The original HL500 “works” racer featured Fox Air Shocks and a lightweight aluminum swingarm. Since many HL500s were sort of a "do it yourself kit" racers (ProFab would sell you a frame and you would build the rest) all manner of suspension components were used on the bikes over the years. This 1979 model is equipped with a very high dollar set of Swedish Ohlins Shocks.

The HL500 made quite a splash in the ’77 500 MX Grand Prix’s. In the bike’s debut Alberg scored the first points for a four-stroke in the GP’s in a decade. At the Luxembourg Grand Prix he actually managed to win a moto on the big four-stroke. By the end of the ’77 season, Alberg and the HL500 had claimed several third place finishes and taken ninth in the overall standings. For Yamaha it was a PR windfall as virtually every enthusiast magazine featured stories on the HL500. It became known as the “Alberg Yamaha” to the general public who were fascinated by the custom machine. Interest was so high that Yamaha decided to make a limited run of HL500 factory replicas for the 1978 season. The bike would be produced in Great Britain and it would feature a combination of XT and YZ components.


The production HL500 made great use of Yamaha’s parts bin. The front forks, wheel and brakes were all off of Yamaha’s existing YZ400 two-stroke racer.


The production HL500 tipped the scales close to 260lbs. That was about 30lbs more than Alberg’s factory racer, but still 50lbs less than the XT500 that had inspired it.


I have a sneaking feeling this cool side pipe exhaust might have a tough time passing the current FIM sound requirements.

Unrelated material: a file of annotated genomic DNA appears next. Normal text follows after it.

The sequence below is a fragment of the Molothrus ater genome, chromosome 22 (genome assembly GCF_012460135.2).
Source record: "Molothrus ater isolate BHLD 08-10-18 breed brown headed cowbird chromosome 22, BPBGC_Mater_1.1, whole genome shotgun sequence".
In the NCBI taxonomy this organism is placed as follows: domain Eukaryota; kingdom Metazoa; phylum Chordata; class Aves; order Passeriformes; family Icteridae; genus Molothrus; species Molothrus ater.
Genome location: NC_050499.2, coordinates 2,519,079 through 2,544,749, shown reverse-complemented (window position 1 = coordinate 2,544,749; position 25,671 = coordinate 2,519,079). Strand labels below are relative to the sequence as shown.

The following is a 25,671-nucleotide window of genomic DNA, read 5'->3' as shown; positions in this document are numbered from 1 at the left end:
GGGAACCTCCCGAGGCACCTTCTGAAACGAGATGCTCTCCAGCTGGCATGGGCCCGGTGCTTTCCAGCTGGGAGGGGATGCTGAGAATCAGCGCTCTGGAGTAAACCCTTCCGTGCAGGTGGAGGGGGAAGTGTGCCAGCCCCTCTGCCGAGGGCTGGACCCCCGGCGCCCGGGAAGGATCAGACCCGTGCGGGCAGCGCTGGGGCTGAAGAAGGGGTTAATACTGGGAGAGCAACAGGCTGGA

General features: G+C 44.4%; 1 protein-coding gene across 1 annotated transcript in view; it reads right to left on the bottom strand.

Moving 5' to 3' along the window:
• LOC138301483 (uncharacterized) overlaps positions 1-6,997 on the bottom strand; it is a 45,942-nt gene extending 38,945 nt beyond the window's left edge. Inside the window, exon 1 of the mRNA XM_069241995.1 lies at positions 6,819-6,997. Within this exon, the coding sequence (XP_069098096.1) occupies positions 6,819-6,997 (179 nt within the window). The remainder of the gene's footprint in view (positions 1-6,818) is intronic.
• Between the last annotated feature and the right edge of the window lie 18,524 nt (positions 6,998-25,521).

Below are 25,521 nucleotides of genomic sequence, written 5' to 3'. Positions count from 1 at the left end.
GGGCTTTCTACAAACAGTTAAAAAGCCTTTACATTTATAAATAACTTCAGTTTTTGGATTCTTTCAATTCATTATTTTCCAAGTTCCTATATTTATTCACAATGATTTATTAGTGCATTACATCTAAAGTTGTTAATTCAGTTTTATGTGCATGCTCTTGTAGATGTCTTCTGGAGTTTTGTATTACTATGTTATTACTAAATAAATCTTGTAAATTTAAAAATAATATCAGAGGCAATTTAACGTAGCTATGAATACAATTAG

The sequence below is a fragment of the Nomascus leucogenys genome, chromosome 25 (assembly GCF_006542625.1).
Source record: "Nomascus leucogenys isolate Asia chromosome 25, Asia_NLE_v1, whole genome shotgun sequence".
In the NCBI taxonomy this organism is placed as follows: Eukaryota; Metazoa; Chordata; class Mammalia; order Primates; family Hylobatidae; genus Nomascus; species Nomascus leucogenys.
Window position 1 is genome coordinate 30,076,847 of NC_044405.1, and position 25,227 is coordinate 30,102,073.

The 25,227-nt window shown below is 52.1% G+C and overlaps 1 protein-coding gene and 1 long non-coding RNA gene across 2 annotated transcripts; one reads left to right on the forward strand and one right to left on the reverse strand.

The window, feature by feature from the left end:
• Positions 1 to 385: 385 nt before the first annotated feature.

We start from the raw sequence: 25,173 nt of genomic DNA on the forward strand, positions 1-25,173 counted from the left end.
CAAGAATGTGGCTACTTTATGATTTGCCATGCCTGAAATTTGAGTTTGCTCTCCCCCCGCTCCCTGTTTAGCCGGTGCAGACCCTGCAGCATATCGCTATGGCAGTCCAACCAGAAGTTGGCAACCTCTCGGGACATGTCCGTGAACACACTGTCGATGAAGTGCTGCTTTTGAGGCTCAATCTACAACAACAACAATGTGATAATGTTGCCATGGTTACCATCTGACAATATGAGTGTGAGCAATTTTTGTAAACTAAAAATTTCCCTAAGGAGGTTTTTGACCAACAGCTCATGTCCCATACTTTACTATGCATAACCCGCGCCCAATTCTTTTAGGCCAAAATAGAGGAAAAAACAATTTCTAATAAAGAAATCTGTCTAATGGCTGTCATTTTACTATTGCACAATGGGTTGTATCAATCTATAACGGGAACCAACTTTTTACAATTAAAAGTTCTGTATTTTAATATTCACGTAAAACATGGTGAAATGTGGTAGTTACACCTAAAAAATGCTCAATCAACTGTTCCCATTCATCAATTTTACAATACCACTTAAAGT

In the early eighties Rick Johnson and Ron Lechien both raced ProFab framed HL500’s in the four-stroke Nationals.

Yamaha ended up producing 200 HL500 factory replicas in ’78. The bikes had slightly modified XT500 motors and YZ spec suspension. The production bike was much heavier and slower than the Factory racer had been, coming in at close to 260lbs and pumping out around 30hp. For ’79 a further run of 200 HL500 were made for the lucky few who could find one to buy. The ’79 is by far the better bike with a modified “drop” swingarm which offer more suspension travel and several motor upgrades to increase power. Either of these bikes is extremely rare today as the complete run only totaled 400 machines. Most of the HL500’s seen today are kit racers, made piecemeal from ProFab frames and TT or XT motors. Yamaha would continue to campaign these highly modified ProFab framed HL500’s (later 600’s) into the early eighties with riders like Rick Johnson and Ron Lechien at the controls.


If the YZ400F had a granddaddy this bike would be it. It would take Yamaha twenty years to make another stab at a serious four-stroke racer. The HL500 was a bike way ahead of its time.

The HL500 was never a huge sales success for Yamaha, but the press it received helped sell a lot of XT and TT off road bikes in the late seventies for the brand. The HL500 is an interesting footnote from an era dominated by two-strokes. It was an idea about twenty years ahead of its time. In 1997 Yamaha would pick up the torch laid down by the HL500 and lead a four-stroke revolution that would change motocross in the new millennium.